The Impact of ESN

A Grad Student
Survey Research and Methodology, U. of Nebraska-Lincoln

I have been a member of ESN since my senior year of college, and now as a graduate student I continue to be blessed by its ministry. From engaging articles on work, school, and the culture that academics find ourselves in, to stimulating questions raised every week on current and relevant issues, to opportunities to engage with others like me about the struggles and opportunities we face in the academy and beyond, ESN provides a unique resource center and gathering place for Christian scholars. While many wonderful Christian organizations are in place to serve the undergraduate community, ESN is the first organization I have seen that directly meets the needs of Christians in graduate school and beyond.

Alice Brown-Collins, Ph.D.
Assoc Regional Director, Graduate & Faculty Ministry Northeast Region; Black Graduate Ministry at Harvard

ESN provides a forum where biblical ideas can be discussed, with varying viewpoints, and where the “mind of Christ” can be developed. I often read the blogs on ESN so that I can be informed of controversial issues in higher education and the influence of the scripture on intellectual reasoning and constructs.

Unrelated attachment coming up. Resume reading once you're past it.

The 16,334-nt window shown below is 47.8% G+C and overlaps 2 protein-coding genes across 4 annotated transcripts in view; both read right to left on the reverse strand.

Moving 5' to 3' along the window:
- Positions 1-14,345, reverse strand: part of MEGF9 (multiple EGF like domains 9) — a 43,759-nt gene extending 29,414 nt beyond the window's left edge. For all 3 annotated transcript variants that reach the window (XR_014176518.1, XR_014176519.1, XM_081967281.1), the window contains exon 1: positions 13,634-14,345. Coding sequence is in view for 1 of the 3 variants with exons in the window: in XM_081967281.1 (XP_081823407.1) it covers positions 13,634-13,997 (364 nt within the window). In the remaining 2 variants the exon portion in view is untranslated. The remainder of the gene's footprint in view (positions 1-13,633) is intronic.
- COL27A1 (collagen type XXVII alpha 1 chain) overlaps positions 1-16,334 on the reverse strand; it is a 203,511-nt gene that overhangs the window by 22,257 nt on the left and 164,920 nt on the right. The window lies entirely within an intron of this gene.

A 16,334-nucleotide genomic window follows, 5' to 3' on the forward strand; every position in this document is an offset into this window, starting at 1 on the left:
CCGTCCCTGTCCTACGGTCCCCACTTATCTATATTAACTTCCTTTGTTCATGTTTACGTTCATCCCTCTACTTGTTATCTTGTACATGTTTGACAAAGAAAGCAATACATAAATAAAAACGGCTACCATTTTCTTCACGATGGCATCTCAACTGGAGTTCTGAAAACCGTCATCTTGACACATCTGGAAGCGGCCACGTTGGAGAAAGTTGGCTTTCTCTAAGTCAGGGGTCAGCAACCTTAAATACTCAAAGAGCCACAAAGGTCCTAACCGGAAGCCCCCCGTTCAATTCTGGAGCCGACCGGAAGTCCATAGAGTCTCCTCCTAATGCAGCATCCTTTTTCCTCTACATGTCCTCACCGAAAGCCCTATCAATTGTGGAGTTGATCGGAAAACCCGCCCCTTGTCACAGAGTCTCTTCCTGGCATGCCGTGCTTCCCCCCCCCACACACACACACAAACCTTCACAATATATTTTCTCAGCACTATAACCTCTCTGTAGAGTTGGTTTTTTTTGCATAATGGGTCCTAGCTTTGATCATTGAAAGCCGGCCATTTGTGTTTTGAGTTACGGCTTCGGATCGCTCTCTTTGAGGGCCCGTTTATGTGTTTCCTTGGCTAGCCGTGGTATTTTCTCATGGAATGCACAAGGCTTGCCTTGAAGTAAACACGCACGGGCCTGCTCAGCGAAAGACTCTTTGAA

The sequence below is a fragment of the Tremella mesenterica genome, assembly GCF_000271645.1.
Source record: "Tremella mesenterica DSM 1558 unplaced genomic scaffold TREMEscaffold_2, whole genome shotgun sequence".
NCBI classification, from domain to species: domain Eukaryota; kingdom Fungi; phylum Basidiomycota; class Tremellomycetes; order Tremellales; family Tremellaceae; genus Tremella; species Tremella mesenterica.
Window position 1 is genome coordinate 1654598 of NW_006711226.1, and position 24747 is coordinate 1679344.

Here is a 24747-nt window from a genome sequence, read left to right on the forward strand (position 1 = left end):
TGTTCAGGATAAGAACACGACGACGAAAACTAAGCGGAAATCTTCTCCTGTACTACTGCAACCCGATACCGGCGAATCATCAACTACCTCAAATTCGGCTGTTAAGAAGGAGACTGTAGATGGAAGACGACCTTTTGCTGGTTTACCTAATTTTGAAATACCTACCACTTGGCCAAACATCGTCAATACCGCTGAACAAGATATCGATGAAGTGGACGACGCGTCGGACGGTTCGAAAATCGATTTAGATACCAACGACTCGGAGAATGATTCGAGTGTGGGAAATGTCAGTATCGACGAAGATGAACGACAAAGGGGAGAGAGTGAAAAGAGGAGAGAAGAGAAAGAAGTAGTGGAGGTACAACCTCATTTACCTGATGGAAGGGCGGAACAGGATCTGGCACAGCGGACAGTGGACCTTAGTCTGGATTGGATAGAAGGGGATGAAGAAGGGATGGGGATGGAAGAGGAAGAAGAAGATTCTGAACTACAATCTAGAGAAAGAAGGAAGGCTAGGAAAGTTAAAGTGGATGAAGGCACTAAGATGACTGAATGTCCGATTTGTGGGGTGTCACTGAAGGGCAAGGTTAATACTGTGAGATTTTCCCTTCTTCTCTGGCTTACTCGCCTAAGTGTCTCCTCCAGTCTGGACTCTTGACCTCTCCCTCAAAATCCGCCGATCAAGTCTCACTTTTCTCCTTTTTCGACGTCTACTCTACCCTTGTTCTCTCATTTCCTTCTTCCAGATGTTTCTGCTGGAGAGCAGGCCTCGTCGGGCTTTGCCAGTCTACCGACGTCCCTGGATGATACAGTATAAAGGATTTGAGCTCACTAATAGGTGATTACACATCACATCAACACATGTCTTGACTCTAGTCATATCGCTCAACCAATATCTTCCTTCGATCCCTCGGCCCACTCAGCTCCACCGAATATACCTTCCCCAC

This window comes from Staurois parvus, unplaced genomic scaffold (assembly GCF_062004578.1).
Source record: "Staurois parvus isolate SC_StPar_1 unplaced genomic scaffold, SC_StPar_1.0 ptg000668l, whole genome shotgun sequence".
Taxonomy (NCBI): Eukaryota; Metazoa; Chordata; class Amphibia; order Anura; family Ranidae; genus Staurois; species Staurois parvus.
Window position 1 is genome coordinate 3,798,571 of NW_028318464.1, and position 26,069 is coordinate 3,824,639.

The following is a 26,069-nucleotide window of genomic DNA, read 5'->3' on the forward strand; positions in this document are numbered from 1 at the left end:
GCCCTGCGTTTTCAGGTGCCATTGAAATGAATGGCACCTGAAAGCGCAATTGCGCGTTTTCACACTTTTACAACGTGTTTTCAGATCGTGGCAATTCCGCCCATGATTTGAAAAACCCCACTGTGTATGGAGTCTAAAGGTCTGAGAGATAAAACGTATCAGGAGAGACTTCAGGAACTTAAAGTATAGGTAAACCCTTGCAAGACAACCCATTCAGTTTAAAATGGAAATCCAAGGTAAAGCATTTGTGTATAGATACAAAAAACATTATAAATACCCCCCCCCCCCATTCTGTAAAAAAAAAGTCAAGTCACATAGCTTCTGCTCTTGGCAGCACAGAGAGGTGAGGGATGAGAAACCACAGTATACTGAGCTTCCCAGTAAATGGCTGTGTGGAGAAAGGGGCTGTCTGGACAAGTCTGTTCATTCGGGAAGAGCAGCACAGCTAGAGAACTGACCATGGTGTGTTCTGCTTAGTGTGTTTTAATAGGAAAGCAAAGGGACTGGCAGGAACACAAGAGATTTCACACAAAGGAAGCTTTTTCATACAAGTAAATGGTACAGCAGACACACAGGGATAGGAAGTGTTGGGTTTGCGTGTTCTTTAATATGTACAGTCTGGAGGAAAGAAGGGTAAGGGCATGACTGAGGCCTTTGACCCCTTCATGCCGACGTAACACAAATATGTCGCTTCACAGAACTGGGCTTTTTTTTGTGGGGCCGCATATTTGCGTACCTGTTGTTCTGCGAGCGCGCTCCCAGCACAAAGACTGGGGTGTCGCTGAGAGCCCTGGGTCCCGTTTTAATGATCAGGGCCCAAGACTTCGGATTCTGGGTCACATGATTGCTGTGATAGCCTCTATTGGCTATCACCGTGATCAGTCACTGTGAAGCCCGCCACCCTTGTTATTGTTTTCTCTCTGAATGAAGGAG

Note: Click here to learn about InterVarsity’s Black Scholars and Professionals (BSAP). Alice has written for ESN's blog.

Josh Shiver
Graduate student in history, Auburn

The Emerging Scholars Network has been the main point of intersection between my faith and my scholarly pursuits. With the connections that I have made through the ESN and the vast amount of resources that the network has provided, I now feel far more confident about being a Christian in a largely pluralistic and postmodern profession. As a graduate student, I don't feel so alone anymore as I know that the ESN and Intervarsity are behind me. Furthermore, I absolutely cannot wait to become involved in a faculty group down the road as God calls me to be a light in a secular university. Note: Josh has written for the ESN Blog.

Marc Baer
Professor of History and Department Chair, Hope College

One of the joys in reading Paul Anderson’s Professors Who Believe is to see how many of the faculty who tell their stories recall the role of their own undergraduate and graduate-school professors in understanding a call to the academy and then encouraging these young scholars in the transition from one side of the podium to the other. Because I believe that from an eternal perspective I have no higher calling than helping my students discern their calling, the work of the Emerging Scholars Network represents one of the most important developments in Christian higher education in a very long time. Note: Marc Baer’s the author of the ESN Web post What is Calling? Check out the blog to "read up" on his book Mere Believers: How Eight Faithful Lives Changed the Course of History (Eugene: Cascade Books, 2013).